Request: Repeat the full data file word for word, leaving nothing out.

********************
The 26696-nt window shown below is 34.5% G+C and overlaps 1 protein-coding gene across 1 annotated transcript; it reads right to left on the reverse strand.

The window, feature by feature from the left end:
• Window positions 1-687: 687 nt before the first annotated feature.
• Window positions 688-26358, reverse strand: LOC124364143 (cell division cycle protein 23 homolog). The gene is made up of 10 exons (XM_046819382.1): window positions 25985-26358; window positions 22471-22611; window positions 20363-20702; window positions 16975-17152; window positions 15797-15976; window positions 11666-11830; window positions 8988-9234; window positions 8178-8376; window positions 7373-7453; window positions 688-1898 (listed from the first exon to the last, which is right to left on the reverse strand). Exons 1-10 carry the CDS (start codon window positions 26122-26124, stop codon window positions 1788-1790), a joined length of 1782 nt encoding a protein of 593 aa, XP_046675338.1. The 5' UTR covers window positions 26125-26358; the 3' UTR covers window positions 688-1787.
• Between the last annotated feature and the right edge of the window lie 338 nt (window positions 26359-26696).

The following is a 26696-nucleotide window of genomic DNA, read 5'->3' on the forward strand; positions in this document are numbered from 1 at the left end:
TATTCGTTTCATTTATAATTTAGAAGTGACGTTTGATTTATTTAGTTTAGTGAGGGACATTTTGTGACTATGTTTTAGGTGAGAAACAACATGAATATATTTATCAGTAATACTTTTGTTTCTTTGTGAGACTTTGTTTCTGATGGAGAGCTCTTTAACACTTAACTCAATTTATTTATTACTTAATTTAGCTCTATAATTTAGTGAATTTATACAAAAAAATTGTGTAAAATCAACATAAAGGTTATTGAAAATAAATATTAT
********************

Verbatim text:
The 26696-nt window shown below is 34.5% G+C and overlaps 1 protein-coding gene across 1 annotated transcript; it reads right to left on the reverse strand.

The window, feature by feature from the left end:
• Window positions 1-687: 687 nt before the first annotated feature.
• Window positions 688-26358, reverse strand: LOC124364143 (cell division cycle protein 23 homolog). The gene is made up of 10 exons (XM_046819382.1): window positions 25985-26358; window positions 22471-22611; window positions 20363-20702; window positions 16975-17152; window positions 15797-15976; window positions 11666-11830; window positions 8988-9234; window positions 8178-8376; window positions 7373-7453; window positions 688-1898 (listed from the first exon to the last, which is right to left on the reverse strand). Exons 1-10 carry the CDS (start codon window positions 26122-26124, stop codon window positions 1788-1790), a joined length of 1782 nt encoding a protein of 593 aa, XP_046675338.1. The 5' UTR covers window positions 26125-26358; the 3' UTR covers window positions 688-1787.
• Between the last annotated feature and the right edge of the window lie 338 nt (window positions 26359-26696).

The following is a 26696-nucleotide window of genomic DNA, read 5'->3' on the forward strand; positions in this document are numbered from 1 at the left end:
TATTCGTTTCATTTATAATTTAGAAGTGACGTTTGATTTATTTAGTTTAGTGAGGGACATTTTGTGACTATGTTTTAGGTGAGAAACAACATGAATATATTTATCAGTAATACTTTTGTTTCTTTGTGAGACTTTGTTTCTGATGGAGAGCTCTTTAACACTTAACTCAATTTATTTATTACTTAATTTAGCTCTATAATTTAGTGAATTTATACAAAAAAATTGTGTAAAATCAACATAAAGGTTATTGAAAATAAATATTAT